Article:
The Third Circuit Court overturned a lower-court ruling, reinstating nearly all of Pennsylvania’s blatantly protectionist, anti-competitive laws restricting who can own funeral homes, what they can be called, whether they can serve food, and more. FCA filed a friend of the court brief on behalf of the plaintiffs, led by funeral director Ernie Heffner, when the case was before the district court. We agreed that many of the state laws at issue actually harmed consumers by preventing competition and innovation among funeral homes by propping up existing large, powerful funeral home operators. 

Read the ruling here.

The Institute for Justice issued the following press release. Note: We do not know what the next steps for the plaintiffs may be. 


Arlington, Va.—Today, the 3rd U.S. Circuit Court of Appeals overturned a lower court ruling that invalidated 10 of Pennsylvania’s outdated, irrational and, in most cases, blatantly anti-competitive funeral regulations as unconstitutional. The case was brought by a group of Pennsylvania funeral directors and challenged several of Pennsylvania’s funeral laws, including a requirement that every funeral home have an embalming room. The Institute for Justice filed a friend-of-the-court brief in the case, arguing the regulations are ineffective and wasteful and that it is the judiciary’s job to engage in a meaningful evaluation of whether laws serve their purposes and to strike them down as unconstitutional when they do not.

“Today’s court decision completely ignored evidence that Pennsylvania’s funeral regulations do nothing to advance the public health and did little more than rubber stamp an irrational, protectionist law,” said IJ Attorney Dan Alban, who authored IJ’s amicus brief in the Heffner v. Murphy case. “As IJ’s brief argued, proper application of the rational-basis test demands that courts engage in a genuine, meaningful review of the evidence to determine whether a law actually accomplishes its purposes, which is something that the court did not do today.”

The lawsuit brought by several smaller Pennsylvania funeral directors challenged 10 of Pennsylvania’s funeral regulations as unconstitutional and anti-competitive. Included among the challenged regulations is Pennsylvania’s requirement that all funeral homes be outfitted with an embalming room, even if the embalming room is never used—a law that is nearly identical to the embalming-room requirement that IJ successfully challenged in Minnesota.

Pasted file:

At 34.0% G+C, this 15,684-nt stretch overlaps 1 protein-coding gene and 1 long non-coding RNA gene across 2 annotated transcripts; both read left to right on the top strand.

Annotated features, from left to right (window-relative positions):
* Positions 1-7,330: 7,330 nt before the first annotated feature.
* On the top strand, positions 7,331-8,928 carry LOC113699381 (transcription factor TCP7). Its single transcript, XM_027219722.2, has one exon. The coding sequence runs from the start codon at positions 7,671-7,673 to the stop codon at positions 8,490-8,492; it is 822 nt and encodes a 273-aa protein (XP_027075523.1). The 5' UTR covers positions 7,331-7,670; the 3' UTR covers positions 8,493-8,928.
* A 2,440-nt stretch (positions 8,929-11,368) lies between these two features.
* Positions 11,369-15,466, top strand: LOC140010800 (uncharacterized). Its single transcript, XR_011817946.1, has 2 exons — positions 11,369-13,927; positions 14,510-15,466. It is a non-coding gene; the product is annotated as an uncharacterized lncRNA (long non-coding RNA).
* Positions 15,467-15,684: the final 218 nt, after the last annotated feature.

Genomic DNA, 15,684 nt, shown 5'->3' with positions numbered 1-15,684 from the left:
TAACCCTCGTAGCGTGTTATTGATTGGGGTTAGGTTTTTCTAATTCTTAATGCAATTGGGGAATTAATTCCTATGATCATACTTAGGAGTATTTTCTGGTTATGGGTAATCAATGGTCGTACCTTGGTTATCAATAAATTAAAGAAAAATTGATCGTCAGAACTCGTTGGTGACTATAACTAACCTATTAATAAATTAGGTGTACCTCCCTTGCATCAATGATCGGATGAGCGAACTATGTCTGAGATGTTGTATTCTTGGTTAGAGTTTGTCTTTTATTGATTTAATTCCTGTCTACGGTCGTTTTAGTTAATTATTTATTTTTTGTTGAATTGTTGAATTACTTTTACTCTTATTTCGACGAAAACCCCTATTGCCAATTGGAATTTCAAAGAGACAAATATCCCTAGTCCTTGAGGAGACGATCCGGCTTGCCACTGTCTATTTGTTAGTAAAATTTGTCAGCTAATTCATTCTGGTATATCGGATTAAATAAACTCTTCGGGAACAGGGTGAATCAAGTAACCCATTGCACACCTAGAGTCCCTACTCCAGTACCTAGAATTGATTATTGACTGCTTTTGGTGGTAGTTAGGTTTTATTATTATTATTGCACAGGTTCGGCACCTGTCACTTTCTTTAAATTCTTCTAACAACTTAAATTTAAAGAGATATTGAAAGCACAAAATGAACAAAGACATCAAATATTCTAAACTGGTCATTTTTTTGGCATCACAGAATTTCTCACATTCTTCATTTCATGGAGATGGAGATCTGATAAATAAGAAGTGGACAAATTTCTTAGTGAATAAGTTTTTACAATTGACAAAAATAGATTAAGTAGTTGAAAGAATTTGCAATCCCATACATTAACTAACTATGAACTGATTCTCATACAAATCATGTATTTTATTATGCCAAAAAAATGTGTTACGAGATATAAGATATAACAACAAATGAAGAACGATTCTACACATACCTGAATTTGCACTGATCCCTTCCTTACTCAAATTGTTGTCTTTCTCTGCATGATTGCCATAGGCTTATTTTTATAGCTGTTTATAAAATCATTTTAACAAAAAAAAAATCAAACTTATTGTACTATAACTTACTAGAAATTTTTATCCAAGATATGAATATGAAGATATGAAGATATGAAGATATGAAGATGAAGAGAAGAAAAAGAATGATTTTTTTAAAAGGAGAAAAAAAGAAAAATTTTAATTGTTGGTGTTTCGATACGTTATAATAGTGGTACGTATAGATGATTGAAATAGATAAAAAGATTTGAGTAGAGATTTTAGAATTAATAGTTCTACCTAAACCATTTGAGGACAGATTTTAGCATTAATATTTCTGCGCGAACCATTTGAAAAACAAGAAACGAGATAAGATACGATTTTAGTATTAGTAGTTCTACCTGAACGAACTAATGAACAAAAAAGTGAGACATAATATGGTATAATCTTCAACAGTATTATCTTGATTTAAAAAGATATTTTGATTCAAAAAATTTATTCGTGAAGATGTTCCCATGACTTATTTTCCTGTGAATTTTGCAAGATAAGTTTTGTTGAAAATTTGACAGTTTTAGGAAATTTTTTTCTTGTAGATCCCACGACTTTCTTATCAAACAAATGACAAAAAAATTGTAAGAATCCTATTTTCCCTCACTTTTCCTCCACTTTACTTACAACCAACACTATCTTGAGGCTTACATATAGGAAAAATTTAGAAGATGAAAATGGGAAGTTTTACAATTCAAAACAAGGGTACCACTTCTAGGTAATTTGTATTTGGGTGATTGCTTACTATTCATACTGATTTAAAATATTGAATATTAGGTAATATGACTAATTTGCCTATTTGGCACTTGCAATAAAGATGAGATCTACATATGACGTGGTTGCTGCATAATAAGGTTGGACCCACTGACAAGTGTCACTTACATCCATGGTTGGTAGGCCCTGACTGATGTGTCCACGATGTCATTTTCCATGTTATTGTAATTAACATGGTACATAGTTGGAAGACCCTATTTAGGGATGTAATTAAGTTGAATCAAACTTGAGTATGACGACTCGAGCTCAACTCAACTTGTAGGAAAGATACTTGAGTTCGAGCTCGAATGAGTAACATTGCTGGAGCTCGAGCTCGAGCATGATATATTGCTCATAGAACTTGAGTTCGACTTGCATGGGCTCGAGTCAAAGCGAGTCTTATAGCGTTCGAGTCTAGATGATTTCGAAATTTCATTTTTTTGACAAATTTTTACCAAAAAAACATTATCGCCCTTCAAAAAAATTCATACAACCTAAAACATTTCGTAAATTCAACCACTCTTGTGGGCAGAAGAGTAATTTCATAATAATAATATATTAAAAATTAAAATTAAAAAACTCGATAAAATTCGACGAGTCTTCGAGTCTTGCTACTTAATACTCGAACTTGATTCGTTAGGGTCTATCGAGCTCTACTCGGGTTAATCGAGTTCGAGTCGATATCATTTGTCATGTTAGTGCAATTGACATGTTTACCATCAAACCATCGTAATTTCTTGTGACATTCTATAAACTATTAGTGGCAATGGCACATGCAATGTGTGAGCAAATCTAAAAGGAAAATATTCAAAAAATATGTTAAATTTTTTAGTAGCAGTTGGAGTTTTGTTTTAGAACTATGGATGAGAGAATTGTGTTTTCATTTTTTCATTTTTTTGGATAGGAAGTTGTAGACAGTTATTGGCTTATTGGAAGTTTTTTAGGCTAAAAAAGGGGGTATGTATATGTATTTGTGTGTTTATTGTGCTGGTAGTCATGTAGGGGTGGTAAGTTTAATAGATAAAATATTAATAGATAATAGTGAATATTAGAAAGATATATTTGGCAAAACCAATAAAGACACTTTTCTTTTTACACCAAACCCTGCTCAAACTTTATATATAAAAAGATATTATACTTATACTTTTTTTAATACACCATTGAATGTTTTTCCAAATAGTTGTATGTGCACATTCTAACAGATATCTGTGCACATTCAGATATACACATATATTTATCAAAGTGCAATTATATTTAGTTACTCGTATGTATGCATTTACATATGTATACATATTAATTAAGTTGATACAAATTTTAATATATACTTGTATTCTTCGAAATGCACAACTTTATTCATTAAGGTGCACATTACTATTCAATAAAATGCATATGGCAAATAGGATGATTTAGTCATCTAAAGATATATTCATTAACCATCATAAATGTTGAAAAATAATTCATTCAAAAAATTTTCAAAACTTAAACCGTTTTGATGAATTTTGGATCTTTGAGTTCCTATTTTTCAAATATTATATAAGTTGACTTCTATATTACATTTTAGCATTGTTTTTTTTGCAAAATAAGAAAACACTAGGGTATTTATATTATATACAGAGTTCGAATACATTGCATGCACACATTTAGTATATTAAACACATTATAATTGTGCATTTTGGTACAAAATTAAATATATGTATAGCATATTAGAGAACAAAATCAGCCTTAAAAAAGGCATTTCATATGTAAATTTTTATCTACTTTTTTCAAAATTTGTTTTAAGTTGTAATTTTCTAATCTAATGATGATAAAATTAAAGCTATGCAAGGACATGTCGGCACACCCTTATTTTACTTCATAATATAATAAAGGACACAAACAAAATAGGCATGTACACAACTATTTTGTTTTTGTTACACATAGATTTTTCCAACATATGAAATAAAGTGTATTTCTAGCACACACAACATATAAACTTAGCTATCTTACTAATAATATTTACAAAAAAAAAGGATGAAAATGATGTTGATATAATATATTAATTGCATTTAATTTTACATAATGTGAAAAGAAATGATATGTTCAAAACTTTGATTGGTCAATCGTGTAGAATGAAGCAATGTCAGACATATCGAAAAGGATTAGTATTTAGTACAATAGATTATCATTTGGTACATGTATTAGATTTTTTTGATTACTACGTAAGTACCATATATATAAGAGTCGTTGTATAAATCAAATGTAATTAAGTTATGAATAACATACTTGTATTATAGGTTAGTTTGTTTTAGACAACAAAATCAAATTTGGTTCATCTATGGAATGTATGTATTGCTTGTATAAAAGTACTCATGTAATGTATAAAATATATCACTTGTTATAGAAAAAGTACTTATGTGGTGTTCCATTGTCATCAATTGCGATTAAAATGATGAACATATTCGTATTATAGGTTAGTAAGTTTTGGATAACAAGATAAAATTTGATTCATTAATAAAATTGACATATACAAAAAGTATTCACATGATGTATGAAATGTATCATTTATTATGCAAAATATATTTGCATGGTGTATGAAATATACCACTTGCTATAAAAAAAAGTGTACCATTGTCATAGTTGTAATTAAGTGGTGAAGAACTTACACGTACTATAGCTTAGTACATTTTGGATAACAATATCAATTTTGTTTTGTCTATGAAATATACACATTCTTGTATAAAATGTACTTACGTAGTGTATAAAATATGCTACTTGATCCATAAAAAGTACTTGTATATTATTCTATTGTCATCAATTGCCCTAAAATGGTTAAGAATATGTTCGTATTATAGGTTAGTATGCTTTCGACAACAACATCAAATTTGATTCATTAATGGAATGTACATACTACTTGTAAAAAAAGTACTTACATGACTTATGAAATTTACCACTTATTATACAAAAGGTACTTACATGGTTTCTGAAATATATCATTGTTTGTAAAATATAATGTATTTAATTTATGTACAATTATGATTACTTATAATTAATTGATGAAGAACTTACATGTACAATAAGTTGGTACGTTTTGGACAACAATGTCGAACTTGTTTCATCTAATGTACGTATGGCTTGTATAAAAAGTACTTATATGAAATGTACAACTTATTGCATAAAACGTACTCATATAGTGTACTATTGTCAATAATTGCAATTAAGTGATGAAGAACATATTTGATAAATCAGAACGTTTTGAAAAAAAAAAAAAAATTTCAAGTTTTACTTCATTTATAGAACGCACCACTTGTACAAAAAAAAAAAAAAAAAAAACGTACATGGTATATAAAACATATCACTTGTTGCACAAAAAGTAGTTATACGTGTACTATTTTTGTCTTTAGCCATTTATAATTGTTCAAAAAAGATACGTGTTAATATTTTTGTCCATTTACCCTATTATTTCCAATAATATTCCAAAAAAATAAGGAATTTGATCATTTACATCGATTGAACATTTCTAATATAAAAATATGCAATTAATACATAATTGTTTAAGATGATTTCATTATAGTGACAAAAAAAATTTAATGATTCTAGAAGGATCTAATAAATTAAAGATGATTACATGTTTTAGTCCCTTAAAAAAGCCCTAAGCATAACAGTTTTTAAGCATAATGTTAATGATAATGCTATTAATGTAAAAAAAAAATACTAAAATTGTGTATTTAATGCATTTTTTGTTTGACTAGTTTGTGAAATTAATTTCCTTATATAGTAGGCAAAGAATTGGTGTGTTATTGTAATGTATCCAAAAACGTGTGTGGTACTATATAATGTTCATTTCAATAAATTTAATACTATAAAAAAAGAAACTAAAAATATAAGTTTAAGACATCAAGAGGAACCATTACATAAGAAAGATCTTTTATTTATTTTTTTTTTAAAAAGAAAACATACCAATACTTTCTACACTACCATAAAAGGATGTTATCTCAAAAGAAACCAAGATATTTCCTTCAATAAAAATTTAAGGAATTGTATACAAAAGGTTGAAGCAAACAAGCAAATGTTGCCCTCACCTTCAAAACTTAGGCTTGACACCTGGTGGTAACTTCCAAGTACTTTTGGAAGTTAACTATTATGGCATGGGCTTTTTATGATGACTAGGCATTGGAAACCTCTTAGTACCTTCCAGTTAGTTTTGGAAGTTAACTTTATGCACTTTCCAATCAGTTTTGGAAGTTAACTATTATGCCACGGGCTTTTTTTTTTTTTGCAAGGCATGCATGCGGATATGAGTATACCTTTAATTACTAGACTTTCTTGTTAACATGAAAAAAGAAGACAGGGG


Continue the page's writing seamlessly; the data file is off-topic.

“The 3rd Circuit’s decision essentially makes it impossible for entrepreneurs to change useless laws that exist only to protect large funeral homes from competition,” Alban said. “As the court acknowledged, funeral directors tried to get the law changed in the legislature in 2008 and failed because large funeral homes opposed it. Nonetheless, the court refused to do its job and strike down the law, stating that entrepreneurs should just try again in the legislature, even though history shows their attempts would be futile.”

“Today’s ruling shows what happens when courts fail to subject regulations to meaningful scrutiny and reinforces the need for courts to reclaim their role as the branch of government responsible for checking the legislature,” said Clark Neily, IJ senior attorney and author of “Terms of Engagement,” a book arguing in favor of judicial engagement.
# # #

Court reinstate’s Pennsylvania’s irrational, protectionist rules

The Third Circuit Court overturned a lower-court ruling, reinstating nearly all of Pennsylvania’s blatantly protectionist, anti-competitive laws restricting who can own funeral homes, what they can be called, whether they can serve food, and more. FCA filed a friend of the court brief on behalf of the plaintiffs, led by funeral director Ernie Heffner, when the case was before the district court. We agreed that many of the state laws at issue actually harmed consumers by preventing competition and innovation among funeral homes by propping up existing large, powerful funeral home operators. 

Read the ruling here.

The Institute for Justice issued the following press release. Note: We do not know what the next steps for the plaintiffs may be. 


Arlington, Va.—Today, the 3rd U.S. Circuit Court of Appeals overturned a lower court ruling that invalidated 10 of Pennsylvania’s outdated, irrational and, in most cases, blatantly anti-competitive funeral regulations as unconstitutional. The case was brought by a group of Pennsylvania funeral directors and challenged several of Pennsylvania’s funeral laws, including a requirement that every funeral home have an embalming room. The Institute for Justice filed a friend-of-the-court brief in the case, arguing the regulations are ineffective and wasteful and that it is the judiciary’s job to engage in a meaningful evaluation of whether laws serve their purposes and to strike them down as unconstitutional when they do not.

“Today’s court decision completely ignored evidence that Pennsylvania’s funeral regulations do nothing to advance the public health and did little more than rubber stamp an irrational, protectionist law,” said IJ Attorney Dan Alban, who authored IJ’s amicus brief in the Heffner v. Murphy case. “As IJ’s brief argued, proper application of the rational-basis test demands that courts engage in a genuine, meaningful review of the evidence to determine whether a law actually accomplishes its purposes, which is something that the court did not do today.”